‘Treat women with respect’

2019-09-17 06:01
Kenneth Petersen told boys that if they mix with the wrong crowd they could end up in jail or even die. PHOTO: siphesihle notwabaza

Kenneth Petersen told boys that if they mix with the wrong crowd they could end up in jail or even die. PHOTO: siphesihle notwabaza

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Believing that “prevention is better than cure”, Rylands High School is inviting guest speakers to talk to their learners about gender-based violence and other social ills on an ongoing basis.

The boys and girls attended separate talks during an assembly held on Monday 9 September.

Teachers Ebrahiem Latief and Angelo Adams, who organised the talks, said they want to teach the boys from a young age to treat girls and women with respect.

Addressing the learners, Latief urged them to say “enough is enough”. He said “it is time for action”.

He encouraged the boys to speak up and to act if they saw their female classmates being abused.

“It must not only be personal when it is happening to your mother or sister. Stop it even if it is happening to someone you do not know,” he said.

Kenneth Petersen, a business consultant from Claremont, spoke about men’s behaviour towards women.

“It is not okay to hit a woman. You have to stop other guys from doing it and also influence others to never do it.”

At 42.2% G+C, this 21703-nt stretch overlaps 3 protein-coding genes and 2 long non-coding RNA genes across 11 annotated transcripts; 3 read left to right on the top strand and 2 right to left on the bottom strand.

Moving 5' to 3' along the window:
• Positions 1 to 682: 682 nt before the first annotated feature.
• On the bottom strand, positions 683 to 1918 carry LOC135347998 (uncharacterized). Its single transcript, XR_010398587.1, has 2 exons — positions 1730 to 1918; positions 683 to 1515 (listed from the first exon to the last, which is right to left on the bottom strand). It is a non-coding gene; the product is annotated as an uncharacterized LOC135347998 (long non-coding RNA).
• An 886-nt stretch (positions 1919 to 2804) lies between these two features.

Petersen, who has had martial arts training for the past 20 years, said just because you knew how to hit someone did not give you the right to do so.

He said he had never hit anyone because it was not the right thing to do, regardless of gender.

Caroline Peters, a community activist and a director of Ilitha Labantu and 1000 Women One Voice, both registered non-profit organisations (NGO), also spoke to the learners.

The NGOs work with survivors of domestic abuse.

Ilitha Labantu manages a shelter while 1000 Women One Voice does awareness campaigns around issues such as domestic violence.

Peters called the learners “young men” because, she said, they were tomorrow’s leaders.

She urged them not to associate with men who didn’t respect women.

“If your friend is speaking badly about women, call him out. If you laugh, you are equally responsible,” she explained.

She also encouraged the learners to talk about challenges that may cross their path, for example, sexual abuse.

She said they must banish the idea that “men don’t cry”.

“I know a lot of young men who have been sexually abused. But they do not want to speak up. You must speak up. Allow yourselves to cry and seek help,” she said.

The message was well received by the boys.

After having listened to the speakers. the deputy chairperson of the representative council of students (RCL), Nu’maan Adams, vowed to treat girls differently.

The Grade 11 learner admitted he had witnessed countless incidents of girls being ridiculed by boys but had never acted to stop them.

“I have now learned that women must be treated with respect and that we must not speak badly to them,” said the 17-year-old.

For Shaheem Jalgaonkar, his change in behaviour would begin in class.

He confessed that he had disrespected his female teachers in the past.

He vowed he would act differently going forward.

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